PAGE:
by Caitlin Johnstone
Ahh, that’s much better. Problem solved.
British empire smut rag The Times has a new article out titled “Azov Battalion drops neo-Nazi symbol exploited by Russian propagandists,” which has got to be the most hilarious headline of 2022 so far (and I’m including The Onion and other intentionally funny headlines in the running).
“The Azov Battalion has removed a neo-Nazi symbol from its insignia that has helped perpetuate Russian propaganda about Ukraine being in the grip of far-right nationalism,” The Times informs us. “At the unveiling of a new special forces unit in Kharkiv, patches handed to soldiers did not feature the wolfsangel, a medieval German symbol that was adopted by the Nazis and which has been used by the battalion since 2014. Instead, they featured a golden trident, the Ukrainian national symbol worn by other regiments.”
Yeah that’s how you solve Ukraine’s Nazi problem. A logo change.
Claiming it’s “Russian propaganda” to say the Azov Battalion uses neo-Nazi insignia, and is ideologically neo-Nazi, is itself propaganda. A month ago Moon of Alabama published an incomplete list of the many mainstream western outlets who have described various Ukrainian paramilitaries as such, so if it’s only “Russian propagandists” who’ve been saying the Azov Battalion is neo-Nazi then Silicon Valley social media platforms should immediately ban outlets like NBC News, the BBC, The Guardian, and Reuters.
Before this war started this past February it wasn’t seriously controversial to say that Ukraine has a Nazi problem except in the very most virulent of empire spinmeister echo chambers. Even in the early days of the conflict it was still happening with mainstream publications who hadn’t yet gotten the memo that history had been rewritten, like this NBC News article from March titled “Ukraine’s Nazi problem is real, even if Putin’s ‘denazification’ claim isn’t.”
Just as disturbing, neo-Nazis are part of some of Ukraine’s growing ranks of volunteer battalions. They are battle-hardened after waging some of the toughest street fighting against Moscow-backed separatists in eastern Ukraine following Putin’s Crimean invasion in 2014. One is the Azov Battalion, founded by an avowed white supremacist who claimed Ukraine’s national purpose was to rid the country of Jews and other inferior races. In 2018, the U.S. Congress stipulated that its aid to Ukraine couldn’t be used “to provide arms, training or other assistance to the Azov Battalion.” Even so, Azov is now an official member of the Ukraine National Guard.
So plainly it is not “Russian propaganda” to highlight the established fact that there are neo-Nazi paramilitaries in Ukraine who are receiving weapons from the US and its allies. The change in insignia isn’t being made to correct a misperception, it’s being made to obscure a correct perception.
The change in insignia is a rebranding to a more mainstream-friendly logo, very much like Aunt Jemima rebranding to Pearl Milling Company due to the Jim Crow racism the previous branding evoked. The primary difference is that the corporate executives of Pearl Milling probably aren’t still interested in turning America back into an apartheid state.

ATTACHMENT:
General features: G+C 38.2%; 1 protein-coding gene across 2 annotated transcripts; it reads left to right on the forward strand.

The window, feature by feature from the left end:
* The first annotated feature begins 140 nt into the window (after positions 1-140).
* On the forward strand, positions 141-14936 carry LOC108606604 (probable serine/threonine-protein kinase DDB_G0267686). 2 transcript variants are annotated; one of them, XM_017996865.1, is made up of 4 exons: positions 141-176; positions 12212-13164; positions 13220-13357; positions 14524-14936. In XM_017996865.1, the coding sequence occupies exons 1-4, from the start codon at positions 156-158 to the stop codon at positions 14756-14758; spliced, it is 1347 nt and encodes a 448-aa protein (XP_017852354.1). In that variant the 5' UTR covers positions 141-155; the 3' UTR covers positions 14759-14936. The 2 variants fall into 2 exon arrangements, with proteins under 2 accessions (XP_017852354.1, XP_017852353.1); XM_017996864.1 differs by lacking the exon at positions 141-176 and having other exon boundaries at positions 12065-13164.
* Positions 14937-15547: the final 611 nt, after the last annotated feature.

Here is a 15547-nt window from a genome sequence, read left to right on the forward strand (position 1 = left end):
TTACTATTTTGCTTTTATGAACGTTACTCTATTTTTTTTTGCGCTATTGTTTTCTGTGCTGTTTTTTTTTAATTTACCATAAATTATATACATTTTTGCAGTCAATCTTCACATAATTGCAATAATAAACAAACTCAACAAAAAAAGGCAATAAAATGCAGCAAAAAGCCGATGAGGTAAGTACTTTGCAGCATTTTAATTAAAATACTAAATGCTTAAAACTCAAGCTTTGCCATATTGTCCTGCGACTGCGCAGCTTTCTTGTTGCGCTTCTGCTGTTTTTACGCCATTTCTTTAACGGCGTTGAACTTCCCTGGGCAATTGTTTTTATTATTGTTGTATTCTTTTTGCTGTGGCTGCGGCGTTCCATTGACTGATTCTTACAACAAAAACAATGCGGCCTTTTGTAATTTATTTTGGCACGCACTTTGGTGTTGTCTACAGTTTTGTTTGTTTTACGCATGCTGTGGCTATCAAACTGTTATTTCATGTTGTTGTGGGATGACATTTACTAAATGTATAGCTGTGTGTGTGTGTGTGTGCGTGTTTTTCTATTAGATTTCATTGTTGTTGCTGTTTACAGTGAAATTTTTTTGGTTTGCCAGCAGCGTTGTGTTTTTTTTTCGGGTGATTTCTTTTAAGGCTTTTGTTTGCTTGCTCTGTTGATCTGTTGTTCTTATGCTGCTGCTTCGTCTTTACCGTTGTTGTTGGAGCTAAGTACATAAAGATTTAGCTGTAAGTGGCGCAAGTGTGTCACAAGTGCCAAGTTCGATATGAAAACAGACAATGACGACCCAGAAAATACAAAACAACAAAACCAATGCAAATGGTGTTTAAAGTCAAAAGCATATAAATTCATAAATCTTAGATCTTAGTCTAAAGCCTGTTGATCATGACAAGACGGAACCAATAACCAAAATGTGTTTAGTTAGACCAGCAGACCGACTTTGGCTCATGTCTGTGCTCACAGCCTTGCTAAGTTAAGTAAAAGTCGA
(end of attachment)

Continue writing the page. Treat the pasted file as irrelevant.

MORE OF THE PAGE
As journalist Alex Rubenstein noted on Twitter, al Qaeda in Syria went through a similar rebranding not long ago for the exact same reasons:
Indeed it is very normal for the US and its allies to provide backing to fascistic extremists in order to advance imperial agendas, because those tend to be the armed factions in a given area who are willing to inflict the brutal acts of violence upon their countrymen necessary to facilitate those agendas.
From far right militias in Latin America to tyrannical jihadists in the Middle East, this pattern of backing murderous fascists and then having to manage public perception of their depravity has been going on a long time. After the US alliance began working with al Qaeda-aligned factions to push regime change Syria, it eventually became necessary for them to rebrand to appease public concerns about their image. When the US-backed Contras were committing human rights atrocities in Nicaragua to stomp out the leftist Sandinistas, the Reagan administration was launching a massive perception management campaign to manipulate the way people see the situation.
In Ukraine, neo-Nazi paramilitaries just happen to have been the armed thugs who were depraved enough to do what the empire needed done on the ground. As Ukrainian-American peace activist Yuliy Dubovyk explained for Multipolarista, they were the ones who were willing to fire upon their own countrymen in eastern part of the nation.
The people in Donetsk and Luhansk were less lucky. The coup government dispatched the military to suppress their insurrections.
At first many Ukrainian soldiers refused to shoot at their own countrymen, in this civil war that their US-backed government started.
Seeing the hesitation of the Ukrainian military, far-right groups (and the oligarchs that were backing them) formed so-called “territorial defense battalions,” with names like Azov, Aidar, Dnipro, Tornado, etc.
Much like in Latin America, where US-backed death-squads kill left-wing politicians, socialists, and labor organizers, these Ukrainian fascist battalions were deployed to lead the offensive against the militias of Donetsk and Luhansk, killing Russian-speaking Ukrainians.